playing its part
Tackling the cost of commuting crisis
From filling up a car to catching a train, the cost of commuting for workers is rapidly rising. Commuters need access to low cost, easy to use commuting options to help tackle these rising costs, and get a handle on one of the largest parts of the cost of living.
Cycling is the most cost effective commuting option
More than ever, commuters need access to affordable modes of transport to help them tackle the cost of living. As the cost of other travel alternatives rise, cycling is the clearest way of employees reducing their commuting costs in the long run.
4. (Based on London prices) https://tfl.gov.uk/campaign/new-fares
Cycling is a far lower cost commuting option than car or rail, offering significant savings for a high quality bike. In the face of spiralling expenses, cycling offers a route to reducing costs and putting money back in peoples’ pockets.
The Cycle to Work scheme makes cycling even more cost effective
By using the Cycle to Work scheme, employees are able to reduce the cost of commuting even further.
Through the scheme, employees can spread the costs out over many months and thereby help employees to obtain a high quality bike or e-bike.
A basic rate taxpayer will typically save 43% on the cost of a bike. This saving also extends to any equipment obtained with the bike, such as a helmet, a lock and lights. Furthermore, unlike some other options, the scheme enables users to pay the cost off typically over 12 months, making it even more affordable.
43% of scheme users state that the main reason why they were encouraged to join was because it spread the cost of a bike and cycling equipment over several months.
Not only does the Cycle to Work scheme save consumers money and allow them to spread payments out, it also does not come with the same risks as credit cards or buy now pay later schemes. As a salary sacrifice, consumers are not at the same risk of late payment fees, high interest rates or bad credit scores. So long as an employer offers the scheme and certain conditions are met, employees can obtain access to a bike and start their cycle commuting.
At FSB, we hope that Ministers listen to these solid policy recommendations from the Cycle to Work Alliance. These will expand the scheme’s success to more of the 5.9 million small businesses and the self-employed, removing barriers and helping the government’s mission to level-up, tackle the impacts of Covid-19 and improve transport in our local communities.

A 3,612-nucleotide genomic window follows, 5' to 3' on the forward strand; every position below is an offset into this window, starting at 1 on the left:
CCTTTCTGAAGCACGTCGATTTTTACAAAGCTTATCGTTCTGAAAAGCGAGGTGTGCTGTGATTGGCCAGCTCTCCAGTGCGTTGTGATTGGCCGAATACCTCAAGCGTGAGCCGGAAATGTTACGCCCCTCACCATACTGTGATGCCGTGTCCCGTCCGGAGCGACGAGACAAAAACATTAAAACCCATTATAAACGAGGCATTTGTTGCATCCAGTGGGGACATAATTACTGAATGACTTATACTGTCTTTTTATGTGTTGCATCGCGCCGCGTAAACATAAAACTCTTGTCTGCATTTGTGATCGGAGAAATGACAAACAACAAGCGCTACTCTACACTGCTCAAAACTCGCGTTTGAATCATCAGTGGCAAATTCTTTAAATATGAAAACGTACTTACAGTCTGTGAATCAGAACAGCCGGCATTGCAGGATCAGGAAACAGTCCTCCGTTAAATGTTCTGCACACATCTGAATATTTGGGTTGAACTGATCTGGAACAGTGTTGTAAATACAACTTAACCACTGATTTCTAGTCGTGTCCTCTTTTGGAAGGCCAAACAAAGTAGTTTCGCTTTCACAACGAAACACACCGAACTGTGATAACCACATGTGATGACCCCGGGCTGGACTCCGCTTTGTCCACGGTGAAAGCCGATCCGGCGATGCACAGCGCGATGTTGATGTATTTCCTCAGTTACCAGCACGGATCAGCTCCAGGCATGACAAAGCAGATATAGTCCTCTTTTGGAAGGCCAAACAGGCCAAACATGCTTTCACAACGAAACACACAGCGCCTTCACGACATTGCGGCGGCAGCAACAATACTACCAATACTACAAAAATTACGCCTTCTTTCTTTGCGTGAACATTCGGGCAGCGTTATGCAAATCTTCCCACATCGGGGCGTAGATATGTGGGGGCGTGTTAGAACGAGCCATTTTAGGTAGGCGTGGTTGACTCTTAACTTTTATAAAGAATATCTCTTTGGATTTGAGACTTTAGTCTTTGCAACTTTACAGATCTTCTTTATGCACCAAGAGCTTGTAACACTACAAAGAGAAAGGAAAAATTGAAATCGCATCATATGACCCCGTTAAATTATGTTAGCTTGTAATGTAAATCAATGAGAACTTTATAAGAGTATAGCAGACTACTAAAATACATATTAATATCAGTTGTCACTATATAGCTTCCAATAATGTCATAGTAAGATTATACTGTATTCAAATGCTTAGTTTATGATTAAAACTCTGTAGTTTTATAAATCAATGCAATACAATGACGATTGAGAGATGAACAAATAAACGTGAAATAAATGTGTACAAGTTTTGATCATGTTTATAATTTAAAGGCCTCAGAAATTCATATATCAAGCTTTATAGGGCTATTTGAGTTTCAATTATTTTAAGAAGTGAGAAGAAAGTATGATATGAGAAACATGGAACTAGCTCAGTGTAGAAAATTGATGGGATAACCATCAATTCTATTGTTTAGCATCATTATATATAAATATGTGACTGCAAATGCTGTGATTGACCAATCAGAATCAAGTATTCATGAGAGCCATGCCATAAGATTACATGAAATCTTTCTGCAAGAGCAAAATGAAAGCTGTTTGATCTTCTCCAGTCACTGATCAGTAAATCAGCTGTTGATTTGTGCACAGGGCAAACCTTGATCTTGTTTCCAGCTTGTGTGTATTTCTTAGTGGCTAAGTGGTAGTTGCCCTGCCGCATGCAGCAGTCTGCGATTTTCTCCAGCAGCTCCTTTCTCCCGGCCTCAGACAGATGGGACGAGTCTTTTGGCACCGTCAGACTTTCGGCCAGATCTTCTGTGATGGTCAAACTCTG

Chief of External Affairs at the Federation of Small Businesses (FSB)
As we move past the pandemic, cycling to work needs to be a choice available to all, including the self-employed. The scheme will be just the solution many are looking for to help them get back to business. It will not only benefit them, but the economy and the environment too.
Director of Policy at IPSE (the Association of Independent Professionals and the Self-Employed)
The Cycle to Work scheme has been shown to make bikes more affordable and accessible to a wide range of people. They have a proven track record of encouraging those who have not cycled before to take up active travel. This delivers such a wide range of benefits, including improving people’s physical and mental health, improving air quality and easing congestion on our roads. There is no path to net-zero without green transport and it is vital Ministers do more to encourage people to cycle to work, increase access and take-up of this popular scheme.
Gill Furniss MP
Shadow Roads Minister
Helping all employees with the cost of commuting
The way the scheme is currently designed means that some employees – particularly those on low incomes or self-employed – are unable to access the scheme to obtain a bike. This excludes some employees that would benefit most from a low cost commuting option.
A third of employees who had not previously participated in the scheme said this was because their income was too low, which prevented them from participating because of current National Minimum Wage rules. A further 1 in 10 of these said it was because they were self-employed, meaning they could not access the scheme.
The Alliance has called on government to improve accessibility to the scheme alongside the FSB, Co-Op and other cycling and business groups to make cycling to work more accessible for all employees.
This is more important than ever as the cost of commuting crisis bites and employees need cheaper ways of commuting to work. The Cycle to Work scheme is a clear solution that many employees are locked out from accessing.
Government should announce plans to make cycle commuting and the scheme’s savings accessible to all as part of its upcoming Budget.